2021 was a precedent-setting year for anti-money laundering ("AML") enforcement and legislation. The digital assets industry continued to grow exponentially, driving the associated AML risks to the forefront of regulatory concerns. In the United States, the new administration established corruption, including money laundering, as a core national security interest. Legislators and regulators alike called for a "whole of government" approach to combatting illicit activity associated with cryptocurrencies, and federal agencies-from OFAC to the FDIC-issued long-awaited guidance for the virtual asset industry.
In the European Union, lawmakers introduced a comprehensive legislative package to harmonize the Union's approach to AML and countering the financing of terror ("CFT"). The proposal calls for the creation of a new AML authority and advances efforts to establish a "single rulebook" for AML/CFT in the European Union.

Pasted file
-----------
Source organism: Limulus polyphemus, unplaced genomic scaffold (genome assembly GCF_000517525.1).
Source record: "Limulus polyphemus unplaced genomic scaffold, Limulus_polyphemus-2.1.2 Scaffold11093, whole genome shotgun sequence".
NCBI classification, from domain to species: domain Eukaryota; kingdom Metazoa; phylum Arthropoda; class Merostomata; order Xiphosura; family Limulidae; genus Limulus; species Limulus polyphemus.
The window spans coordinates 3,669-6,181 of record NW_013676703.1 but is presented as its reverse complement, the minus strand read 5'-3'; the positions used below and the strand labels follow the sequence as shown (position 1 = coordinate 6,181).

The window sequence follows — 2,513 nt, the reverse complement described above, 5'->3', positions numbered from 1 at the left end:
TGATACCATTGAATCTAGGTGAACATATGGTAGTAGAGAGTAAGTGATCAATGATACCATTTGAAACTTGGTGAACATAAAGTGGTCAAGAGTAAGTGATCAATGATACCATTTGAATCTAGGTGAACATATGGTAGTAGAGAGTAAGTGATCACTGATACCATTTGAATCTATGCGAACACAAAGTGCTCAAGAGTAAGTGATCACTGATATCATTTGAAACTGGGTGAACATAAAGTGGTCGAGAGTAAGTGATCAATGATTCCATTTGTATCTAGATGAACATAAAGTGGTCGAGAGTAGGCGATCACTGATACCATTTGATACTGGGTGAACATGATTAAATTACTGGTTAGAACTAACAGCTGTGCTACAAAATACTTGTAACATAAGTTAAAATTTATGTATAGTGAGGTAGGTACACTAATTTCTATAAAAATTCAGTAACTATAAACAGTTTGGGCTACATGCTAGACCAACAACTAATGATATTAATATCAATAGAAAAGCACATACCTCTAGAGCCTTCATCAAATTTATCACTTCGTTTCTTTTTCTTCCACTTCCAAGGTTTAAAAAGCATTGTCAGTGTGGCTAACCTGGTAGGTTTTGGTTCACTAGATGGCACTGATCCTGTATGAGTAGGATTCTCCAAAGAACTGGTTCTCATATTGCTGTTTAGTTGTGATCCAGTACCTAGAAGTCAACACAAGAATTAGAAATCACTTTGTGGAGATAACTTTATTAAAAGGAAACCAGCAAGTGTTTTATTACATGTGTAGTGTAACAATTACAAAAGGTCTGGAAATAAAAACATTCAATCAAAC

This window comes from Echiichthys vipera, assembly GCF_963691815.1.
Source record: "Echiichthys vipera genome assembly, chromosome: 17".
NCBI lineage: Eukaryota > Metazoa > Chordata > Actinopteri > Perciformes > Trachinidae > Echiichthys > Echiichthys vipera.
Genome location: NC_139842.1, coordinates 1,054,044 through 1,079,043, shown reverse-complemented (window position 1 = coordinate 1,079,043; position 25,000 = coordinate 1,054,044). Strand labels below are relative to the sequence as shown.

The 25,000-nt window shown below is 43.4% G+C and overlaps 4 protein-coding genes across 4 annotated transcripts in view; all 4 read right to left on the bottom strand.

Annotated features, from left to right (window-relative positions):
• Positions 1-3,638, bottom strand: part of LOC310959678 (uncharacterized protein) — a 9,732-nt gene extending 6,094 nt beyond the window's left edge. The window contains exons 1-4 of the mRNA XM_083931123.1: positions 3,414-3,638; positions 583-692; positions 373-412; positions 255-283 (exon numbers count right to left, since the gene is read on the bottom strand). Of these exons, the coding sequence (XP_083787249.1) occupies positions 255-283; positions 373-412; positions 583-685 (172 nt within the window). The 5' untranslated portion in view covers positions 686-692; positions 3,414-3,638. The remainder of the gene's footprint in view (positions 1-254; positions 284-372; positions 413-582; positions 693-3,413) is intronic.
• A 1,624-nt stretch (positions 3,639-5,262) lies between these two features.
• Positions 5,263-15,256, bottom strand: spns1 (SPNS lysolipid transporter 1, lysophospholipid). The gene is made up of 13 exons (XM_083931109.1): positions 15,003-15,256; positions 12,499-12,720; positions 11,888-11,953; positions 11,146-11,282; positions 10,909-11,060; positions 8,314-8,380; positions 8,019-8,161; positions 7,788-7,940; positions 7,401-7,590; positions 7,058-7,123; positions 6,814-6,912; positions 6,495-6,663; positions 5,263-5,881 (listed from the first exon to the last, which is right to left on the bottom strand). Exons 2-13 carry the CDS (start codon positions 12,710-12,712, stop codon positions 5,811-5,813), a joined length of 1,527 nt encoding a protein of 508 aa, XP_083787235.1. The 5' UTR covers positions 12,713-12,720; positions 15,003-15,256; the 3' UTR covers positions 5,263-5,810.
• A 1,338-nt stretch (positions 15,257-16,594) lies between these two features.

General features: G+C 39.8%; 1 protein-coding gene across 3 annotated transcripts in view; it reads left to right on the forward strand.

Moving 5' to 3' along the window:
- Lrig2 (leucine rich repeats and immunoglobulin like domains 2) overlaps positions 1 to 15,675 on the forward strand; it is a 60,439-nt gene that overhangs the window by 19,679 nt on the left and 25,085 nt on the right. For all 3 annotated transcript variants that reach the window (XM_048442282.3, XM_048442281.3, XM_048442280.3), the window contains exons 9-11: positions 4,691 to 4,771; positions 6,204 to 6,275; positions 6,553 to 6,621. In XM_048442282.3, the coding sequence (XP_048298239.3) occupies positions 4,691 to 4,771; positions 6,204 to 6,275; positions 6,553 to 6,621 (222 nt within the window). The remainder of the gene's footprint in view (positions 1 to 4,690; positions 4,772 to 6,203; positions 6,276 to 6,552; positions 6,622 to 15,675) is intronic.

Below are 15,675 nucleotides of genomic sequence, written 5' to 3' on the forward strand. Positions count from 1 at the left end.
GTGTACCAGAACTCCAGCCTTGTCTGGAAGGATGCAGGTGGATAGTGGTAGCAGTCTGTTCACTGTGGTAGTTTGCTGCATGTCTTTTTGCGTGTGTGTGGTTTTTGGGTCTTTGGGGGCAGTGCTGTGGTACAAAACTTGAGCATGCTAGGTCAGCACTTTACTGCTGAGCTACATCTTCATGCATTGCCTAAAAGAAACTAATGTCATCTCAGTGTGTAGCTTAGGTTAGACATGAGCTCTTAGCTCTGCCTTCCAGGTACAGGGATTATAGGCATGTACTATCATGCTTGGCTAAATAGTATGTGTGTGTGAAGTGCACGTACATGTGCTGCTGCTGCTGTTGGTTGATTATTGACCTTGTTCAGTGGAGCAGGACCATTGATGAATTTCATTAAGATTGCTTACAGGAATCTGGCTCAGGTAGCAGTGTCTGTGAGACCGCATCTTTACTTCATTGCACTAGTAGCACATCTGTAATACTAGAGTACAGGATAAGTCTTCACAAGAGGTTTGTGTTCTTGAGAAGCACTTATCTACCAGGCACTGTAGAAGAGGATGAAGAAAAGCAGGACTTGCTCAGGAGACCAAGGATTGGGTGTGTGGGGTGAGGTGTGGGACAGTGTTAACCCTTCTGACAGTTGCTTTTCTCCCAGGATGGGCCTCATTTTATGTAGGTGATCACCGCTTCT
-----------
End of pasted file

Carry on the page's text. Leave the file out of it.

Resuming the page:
In Mainland China, new legislation expanded the list of entities subject to AML requirements to include loan companies, insurance agents, and insurance brokers, among others. In Australia, legislative amendments were enacted to reform certain customer due diligence and identification procedures.
This Year in Review explores the above developments and discusses other notable legislative and enforcement activity, including cross-border and intergovernmental initiatives. The Year in Review also provides an outlook on emerging trends and the resulting implications for financial institutions in 2022 and beyond.
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